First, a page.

A Man with a Flashlight


Did Bush order mock executions?
April 11, 2007, 10:00 am
Filed under: Hell, Let's Call it Torture, The Imperial President

And if so, is he criminally liable?

This article in the Wall Street Journal describes the Guantanamo treatment of Mohamedou Ould Slahi, suspected of aiding the 9/11 hijackers. (Nod to Andrew Sullivan)

The independently corroborated treatment of Mr. Slahi includes death threats:

…a masked interrogator told Mr. Slahi he had dreamed of watching detainees dig a grave… The interrogator said he saw “a plain, pine casket with [Mr. Slahi’s] identification number painted in orange lowered into the ground.

The threat to have his mother raped:

He gave the prisoner a forged memorandum indicating that Mr. Slahi’s mother was being shipped to Guantanamo, and that officials had concerns about her safety as the only woman amid hundreds of male prisoners…

And mock execution:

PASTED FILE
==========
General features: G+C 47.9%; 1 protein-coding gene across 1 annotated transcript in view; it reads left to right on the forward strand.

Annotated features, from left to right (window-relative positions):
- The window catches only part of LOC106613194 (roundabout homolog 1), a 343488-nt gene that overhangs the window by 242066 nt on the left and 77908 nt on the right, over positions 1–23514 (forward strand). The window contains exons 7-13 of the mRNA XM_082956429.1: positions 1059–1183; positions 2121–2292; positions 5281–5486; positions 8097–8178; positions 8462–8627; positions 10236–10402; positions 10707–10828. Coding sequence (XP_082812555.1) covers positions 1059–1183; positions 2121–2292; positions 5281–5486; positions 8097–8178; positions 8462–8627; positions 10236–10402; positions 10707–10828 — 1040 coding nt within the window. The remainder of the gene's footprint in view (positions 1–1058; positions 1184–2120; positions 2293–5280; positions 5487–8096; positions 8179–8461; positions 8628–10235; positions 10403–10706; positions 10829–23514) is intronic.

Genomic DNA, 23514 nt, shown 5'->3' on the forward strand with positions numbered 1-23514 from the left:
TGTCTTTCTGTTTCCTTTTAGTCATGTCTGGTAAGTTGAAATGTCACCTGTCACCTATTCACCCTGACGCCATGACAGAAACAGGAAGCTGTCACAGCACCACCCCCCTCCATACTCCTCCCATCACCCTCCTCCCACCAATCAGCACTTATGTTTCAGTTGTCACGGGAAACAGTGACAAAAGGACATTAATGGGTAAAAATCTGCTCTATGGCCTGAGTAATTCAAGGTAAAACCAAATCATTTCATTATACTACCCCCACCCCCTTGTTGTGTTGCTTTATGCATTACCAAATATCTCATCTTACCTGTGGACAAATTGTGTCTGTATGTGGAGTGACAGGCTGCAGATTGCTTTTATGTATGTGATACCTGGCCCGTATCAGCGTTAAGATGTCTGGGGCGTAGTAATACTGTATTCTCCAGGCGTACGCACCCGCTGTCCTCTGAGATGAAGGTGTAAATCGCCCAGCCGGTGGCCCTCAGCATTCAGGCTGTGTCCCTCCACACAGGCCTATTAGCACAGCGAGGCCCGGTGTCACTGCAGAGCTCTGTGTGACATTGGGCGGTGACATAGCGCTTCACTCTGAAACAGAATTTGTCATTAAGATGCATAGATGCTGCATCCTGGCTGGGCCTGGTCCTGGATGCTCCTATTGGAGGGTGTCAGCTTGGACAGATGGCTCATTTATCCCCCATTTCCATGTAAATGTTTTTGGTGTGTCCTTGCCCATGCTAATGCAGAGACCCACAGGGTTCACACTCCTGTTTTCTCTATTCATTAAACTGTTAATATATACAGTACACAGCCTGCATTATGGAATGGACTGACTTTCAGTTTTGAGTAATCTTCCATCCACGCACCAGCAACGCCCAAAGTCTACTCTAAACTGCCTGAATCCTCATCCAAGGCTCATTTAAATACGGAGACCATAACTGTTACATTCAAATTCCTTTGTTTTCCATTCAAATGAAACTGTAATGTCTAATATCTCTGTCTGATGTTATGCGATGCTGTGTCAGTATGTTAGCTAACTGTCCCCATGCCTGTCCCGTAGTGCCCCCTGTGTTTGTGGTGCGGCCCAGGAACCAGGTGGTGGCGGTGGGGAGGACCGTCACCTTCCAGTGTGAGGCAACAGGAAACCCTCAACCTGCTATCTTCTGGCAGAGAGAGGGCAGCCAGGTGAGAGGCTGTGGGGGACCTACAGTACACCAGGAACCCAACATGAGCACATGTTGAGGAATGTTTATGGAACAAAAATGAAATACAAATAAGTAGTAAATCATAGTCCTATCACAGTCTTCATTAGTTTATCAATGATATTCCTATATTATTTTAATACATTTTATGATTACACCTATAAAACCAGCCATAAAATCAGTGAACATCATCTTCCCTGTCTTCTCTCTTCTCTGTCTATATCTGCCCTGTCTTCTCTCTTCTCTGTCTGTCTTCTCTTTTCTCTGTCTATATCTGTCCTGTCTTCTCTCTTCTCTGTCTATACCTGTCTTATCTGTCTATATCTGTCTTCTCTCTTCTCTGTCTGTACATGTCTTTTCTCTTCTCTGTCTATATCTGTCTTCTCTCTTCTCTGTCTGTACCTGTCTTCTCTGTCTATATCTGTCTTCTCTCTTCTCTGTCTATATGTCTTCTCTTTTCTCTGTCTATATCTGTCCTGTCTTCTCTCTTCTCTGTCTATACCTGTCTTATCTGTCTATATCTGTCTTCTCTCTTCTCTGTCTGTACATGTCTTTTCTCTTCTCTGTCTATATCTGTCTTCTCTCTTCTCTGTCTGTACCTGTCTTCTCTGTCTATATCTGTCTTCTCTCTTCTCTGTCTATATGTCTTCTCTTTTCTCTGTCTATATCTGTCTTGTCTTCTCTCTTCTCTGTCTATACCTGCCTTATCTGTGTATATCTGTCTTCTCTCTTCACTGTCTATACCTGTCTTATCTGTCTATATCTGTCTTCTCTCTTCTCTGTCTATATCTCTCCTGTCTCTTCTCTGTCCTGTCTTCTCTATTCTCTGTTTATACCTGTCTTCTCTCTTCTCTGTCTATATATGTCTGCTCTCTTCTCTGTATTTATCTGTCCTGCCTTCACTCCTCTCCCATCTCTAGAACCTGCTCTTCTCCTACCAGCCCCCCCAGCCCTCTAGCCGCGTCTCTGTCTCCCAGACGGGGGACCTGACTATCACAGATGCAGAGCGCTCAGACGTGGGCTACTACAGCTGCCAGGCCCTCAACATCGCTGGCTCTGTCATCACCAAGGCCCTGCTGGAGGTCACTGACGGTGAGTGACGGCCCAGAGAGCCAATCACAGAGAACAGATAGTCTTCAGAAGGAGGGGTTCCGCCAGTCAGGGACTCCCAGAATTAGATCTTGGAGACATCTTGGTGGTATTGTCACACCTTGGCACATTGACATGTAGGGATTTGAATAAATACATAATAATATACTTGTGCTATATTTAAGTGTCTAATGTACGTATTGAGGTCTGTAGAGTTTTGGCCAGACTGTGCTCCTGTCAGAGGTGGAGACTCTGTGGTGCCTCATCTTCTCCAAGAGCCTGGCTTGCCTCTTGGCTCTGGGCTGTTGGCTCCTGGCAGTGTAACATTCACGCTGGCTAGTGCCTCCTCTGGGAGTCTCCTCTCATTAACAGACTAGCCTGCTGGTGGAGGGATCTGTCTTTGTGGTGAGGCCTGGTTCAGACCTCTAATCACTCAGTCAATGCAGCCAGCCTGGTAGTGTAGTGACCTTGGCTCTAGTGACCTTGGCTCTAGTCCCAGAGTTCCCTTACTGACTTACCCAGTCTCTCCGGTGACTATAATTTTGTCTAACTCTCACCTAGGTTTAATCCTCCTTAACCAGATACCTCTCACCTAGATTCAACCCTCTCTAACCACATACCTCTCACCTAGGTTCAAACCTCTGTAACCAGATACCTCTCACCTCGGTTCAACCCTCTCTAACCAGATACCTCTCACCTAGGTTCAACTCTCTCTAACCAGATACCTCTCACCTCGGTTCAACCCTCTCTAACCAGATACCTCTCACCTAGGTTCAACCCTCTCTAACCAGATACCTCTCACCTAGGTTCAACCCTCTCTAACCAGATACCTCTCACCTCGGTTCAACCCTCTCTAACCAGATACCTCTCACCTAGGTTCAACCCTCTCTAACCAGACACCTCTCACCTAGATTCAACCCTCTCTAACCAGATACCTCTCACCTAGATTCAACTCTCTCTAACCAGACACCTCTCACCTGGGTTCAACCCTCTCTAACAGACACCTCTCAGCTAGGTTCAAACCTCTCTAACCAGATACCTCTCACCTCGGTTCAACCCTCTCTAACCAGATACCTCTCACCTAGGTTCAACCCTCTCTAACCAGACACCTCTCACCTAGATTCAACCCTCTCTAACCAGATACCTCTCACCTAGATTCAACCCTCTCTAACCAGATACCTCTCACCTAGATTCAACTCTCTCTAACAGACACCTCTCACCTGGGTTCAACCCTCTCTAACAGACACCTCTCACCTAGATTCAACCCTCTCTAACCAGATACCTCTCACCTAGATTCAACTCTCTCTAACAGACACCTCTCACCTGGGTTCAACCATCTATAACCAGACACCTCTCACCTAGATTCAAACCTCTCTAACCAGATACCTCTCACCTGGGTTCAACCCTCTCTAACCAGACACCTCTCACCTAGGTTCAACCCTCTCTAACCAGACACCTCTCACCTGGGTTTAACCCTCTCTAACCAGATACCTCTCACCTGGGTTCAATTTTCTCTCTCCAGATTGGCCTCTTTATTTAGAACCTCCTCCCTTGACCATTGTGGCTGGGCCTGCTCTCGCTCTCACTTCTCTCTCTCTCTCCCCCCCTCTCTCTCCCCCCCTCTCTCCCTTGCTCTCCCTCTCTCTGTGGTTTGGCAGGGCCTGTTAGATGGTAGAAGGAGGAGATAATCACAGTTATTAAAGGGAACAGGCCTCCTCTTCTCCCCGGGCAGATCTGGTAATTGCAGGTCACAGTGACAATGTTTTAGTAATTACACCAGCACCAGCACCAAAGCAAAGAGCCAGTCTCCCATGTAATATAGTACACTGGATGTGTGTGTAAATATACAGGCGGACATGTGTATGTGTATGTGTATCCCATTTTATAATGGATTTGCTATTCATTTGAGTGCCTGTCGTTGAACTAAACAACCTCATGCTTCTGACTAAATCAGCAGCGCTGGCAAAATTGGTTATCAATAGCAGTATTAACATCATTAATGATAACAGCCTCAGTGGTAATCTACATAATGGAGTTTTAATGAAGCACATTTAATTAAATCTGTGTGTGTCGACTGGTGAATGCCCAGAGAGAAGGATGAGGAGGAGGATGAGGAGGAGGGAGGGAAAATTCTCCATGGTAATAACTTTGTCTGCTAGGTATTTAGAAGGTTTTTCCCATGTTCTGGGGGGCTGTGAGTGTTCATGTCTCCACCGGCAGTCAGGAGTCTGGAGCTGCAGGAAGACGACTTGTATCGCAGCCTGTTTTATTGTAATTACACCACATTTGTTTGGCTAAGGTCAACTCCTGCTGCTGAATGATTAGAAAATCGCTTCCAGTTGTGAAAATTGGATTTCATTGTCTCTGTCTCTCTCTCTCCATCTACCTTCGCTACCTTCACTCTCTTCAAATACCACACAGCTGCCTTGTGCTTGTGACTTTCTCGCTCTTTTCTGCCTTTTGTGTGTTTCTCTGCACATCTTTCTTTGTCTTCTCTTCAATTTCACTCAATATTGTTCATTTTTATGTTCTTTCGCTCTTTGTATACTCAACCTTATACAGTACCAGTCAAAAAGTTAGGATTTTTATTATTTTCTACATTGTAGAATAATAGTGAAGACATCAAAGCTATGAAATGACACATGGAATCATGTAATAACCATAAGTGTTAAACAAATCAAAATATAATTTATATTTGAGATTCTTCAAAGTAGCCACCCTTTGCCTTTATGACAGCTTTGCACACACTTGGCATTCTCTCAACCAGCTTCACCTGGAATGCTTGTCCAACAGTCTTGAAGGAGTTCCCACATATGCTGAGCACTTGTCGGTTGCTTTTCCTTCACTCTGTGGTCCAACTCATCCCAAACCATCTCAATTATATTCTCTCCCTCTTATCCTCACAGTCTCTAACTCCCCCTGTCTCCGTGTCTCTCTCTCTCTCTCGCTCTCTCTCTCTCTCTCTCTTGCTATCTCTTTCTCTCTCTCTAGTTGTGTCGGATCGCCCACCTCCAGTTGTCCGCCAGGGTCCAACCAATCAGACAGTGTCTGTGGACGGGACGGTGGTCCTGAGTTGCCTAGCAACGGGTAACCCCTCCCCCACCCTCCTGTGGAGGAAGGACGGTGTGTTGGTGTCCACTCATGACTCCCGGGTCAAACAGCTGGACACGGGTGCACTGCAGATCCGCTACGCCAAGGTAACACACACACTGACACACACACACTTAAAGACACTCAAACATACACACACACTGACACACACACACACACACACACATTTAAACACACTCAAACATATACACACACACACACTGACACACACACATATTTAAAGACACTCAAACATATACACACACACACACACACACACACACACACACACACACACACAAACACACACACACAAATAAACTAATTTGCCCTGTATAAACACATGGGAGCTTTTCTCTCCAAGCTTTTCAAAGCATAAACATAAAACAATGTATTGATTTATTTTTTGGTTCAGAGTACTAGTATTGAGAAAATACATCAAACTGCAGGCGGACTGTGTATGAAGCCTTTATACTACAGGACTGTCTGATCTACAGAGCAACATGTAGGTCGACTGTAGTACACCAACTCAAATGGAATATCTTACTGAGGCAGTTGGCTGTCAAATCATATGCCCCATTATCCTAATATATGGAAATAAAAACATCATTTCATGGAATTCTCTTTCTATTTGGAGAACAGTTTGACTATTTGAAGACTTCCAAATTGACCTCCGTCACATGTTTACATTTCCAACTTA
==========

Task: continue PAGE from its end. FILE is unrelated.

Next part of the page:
Two men took a shackled, blindfolded Mr. Slahi to a boat for a journey into the waters of Guantanamo Bay. The hour-long trip apparently led Mr. Slahi to think he was to be killed and, in fear, he urinated in his pants.

Mr. Slahi also claims he was beaten, sexually humiliated, and subjected to extreme temperatures. I wouldn’t necessarily credit everything he says, but one does note that these techniques have a familiar ring.

Who gave the orders? Lt. Col. V. Stuart Couch, assigned to prosecute Mr. Slahi, realized that he had been tortured and refused to proceed. The chief prosecutor, Army Col. Bob Swann, was indignant. Their debate mentioned the president:

An impassioned debate followed, the prosecutor recalls. Col. Swann said the Torture Convention didn’t apply to military commissions. Col. Couch asked his superior to cite legal precedent that would allow the president to disregard a treaty. The meeting ended when Col. Swann asked the prosecutor to turn over the Slahi files so the case could be reassigned, Col. Couch recalls.

It seems likely that someday, perhaps soon, we will know who was responsible for this. The truth will out. Torture cannot be allowed to stand. And we will have to decide what to do about it, legally speaking.

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